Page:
ALMA witnesses a deadly showdown between merging galaxies

By observing a recently dormant galaxy using the Atacama Large Millimeter/submillimeter Array (ALMA) and the Hubble Space Telescope (HST), researchers have discovered that it has stopped forming stars not because it had used up all its gas, but because most of its star-forming fuel had been ejected from the system when it merged with another galaxy. The result is a first for ALMA researchers. Additionally, if it turns out to be common, the findings could change the way scientists think about galaxy mergers and deaths. Research results are published in The Astrophysical Journal Letters.

As galaxies move through the universe, they sometimes encounter other galaxies. As they interact, each galaxy pulls on the other’s gravity. The ensuing standoff knocks gas and stars away from the galaxies, leaving streams of matter known as tidal tails.

And that’s exactly what scientists think happened to SDSS J1448+1010, but with a plot twist. The massive galaxy, which formed when the universe was about half its current age, has nearly completed its merger with another galaxy. During observations with HST and ALMA – an international collaboration in which the National Radio Astronomy Observatory (NRAO) of the United States National Science Foundation is a partner – the researchers discovered tidal tails that contained about half of the gas-cold star formation in the entire system. The discovery of the ejected material – equivalent to 10 billion times the mass of Earth’s Sun – was an indication that fusion could be responsible for stifling star formation, something the scientists did not expect.

“What originally made this massive galaxy interesting was that for some reason it suddenly stopped forming stars about 70 million years ago, immediately after a burst of star-forming activity. stars. Most galaxies are happy to keep forming stars,” said Justin Spilker, an astronomer at Texas A&M University and lead author of the paper. “Our observations with ALMA and Hubble have proven that the real reason the galaxy stopped forming stars, is that the fusion process ejected about half of the gaseous fuel needed for star formation into intergalactic space. Without fuel, the galaxy could not continue to form stars. »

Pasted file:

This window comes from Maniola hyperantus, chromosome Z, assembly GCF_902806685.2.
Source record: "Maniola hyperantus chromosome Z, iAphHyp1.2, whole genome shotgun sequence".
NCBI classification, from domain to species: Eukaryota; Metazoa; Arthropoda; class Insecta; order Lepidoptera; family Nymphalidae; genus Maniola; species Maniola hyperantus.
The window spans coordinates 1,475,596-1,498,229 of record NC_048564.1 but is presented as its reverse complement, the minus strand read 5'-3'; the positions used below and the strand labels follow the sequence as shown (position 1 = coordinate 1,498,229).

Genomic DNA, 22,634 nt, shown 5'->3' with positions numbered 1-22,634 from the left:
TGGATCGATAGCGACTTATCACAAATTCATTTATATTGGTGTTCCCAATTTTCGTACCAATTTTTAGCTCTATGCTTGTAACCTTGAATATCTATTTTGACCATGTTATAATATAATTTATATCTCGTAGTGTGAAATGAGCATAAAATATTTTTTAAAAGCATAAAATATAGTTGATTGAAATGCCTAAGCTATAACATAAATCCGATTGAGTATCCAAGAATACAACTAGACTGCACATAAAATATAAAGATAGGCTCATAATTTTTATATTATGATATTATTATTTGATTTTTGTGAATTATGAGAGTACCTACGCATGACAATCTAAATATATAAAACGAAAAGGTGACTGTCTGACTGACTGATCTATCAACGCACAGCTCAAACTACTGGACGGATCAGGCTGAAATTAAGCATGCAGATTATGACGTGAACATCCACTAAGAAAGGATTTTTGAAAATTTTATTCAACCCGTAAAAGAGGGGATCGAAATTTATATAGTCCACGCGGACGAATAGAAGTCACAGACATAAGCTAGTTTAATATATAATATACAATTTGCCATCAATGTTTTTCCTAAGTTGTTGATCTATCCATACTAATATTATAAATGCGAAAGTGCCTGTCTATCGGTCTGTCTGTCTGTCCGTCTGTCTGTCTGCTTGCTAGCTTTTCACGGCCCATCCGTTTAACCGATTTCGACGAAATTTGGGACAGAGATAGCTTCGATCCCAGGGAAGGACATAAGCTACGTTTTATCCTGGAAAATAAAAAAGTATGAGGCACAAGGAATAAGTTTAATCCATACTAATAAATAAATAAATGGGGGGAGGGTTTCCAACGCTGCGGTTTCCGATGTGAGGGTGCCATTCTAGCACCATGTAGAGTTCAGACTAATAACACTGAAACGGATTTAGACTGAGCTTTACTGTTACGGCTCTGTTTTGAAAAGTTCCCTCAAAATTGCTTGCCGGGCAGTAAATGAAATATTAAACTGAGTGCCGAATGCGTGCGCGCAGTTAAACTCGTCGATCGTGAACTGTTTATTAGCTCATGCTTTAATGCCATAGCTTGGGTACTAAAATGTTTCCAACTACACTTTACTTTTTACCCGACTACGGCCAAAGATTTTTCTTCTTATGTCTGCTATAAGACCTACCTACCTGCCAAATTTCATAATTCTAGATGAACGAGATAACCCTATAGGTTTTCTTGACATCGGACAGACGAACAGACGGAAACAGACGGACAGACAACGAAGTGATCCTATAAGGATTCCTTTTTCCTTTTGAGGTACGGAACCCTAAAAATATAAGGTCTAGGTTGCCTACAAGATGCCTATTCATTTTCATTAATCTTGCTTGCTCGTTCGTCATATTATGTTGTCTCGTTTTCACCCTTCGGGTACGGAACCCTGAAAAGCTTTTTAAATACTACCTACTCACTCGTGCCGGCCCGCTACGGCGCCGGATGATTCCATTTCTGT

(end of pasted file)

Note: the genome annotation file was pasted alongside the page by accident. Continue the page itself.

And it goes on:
This discovery sheds light on the processes by which galaxies live or die and helps scientists better understand their evolution.

“When we look at the universe, we see galaxies that are actively forming new stars, like our own Milky Way, and others that are not. But these ‘dead’ galaxies contain many old stars, so they must have formed all these stars on at some point and then stopped making new ones,” says University of California cosmology researcher Wren Suess. in Santa Cruz and co-author of the article. . “We still do not understand all the processes that prevent galaxies from forming stars, but this discovery shows how powerful these large galaxy mergers are and how much they can affect the growth and evolution of a galaxy over time. »

Since the new result comes from a single observation, it is currently unclear how common this fight and resulting silence might be. However, the discovery challenges long-held theories about exactly how star formation stops and galaxies die, and has given scientists an exciting new challenge: finding more examples.

“While it’s pretty clear from this system that cold gas can indeed end up well outside a galaxy-closing merger system, the sample size of a galaxy tells us very little about the frequency of this process,” said David Setton, a graduate student. in the Department of Physics and Astronomy at the University of Pittsburgh and co-author of the paper. “But there are many galaxies like J1448+1010 that we can catch right in the middle of these collisions and study exactly what happens to them as they pass through this phase. The ejection of cold gas is an exciting new piece of the quiescence puzzle, and we are excited to try and find more examples of that.”

Spilker added: “Astronomers used to think that the only way to stop galaxies from forming stars was through really violent and fast processes, like a bunch of supernovae exploding in the galaxy to kick most of the gas out of the galaxy and heat up . rest. . Our new observations show that it does not require a “rapid” process to cut off star formation. The much slower merger process can also halt star and galaxy formation. »

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Materials provided by National Radio Astronomy Observatory. Note: Content can be edited for style and length.

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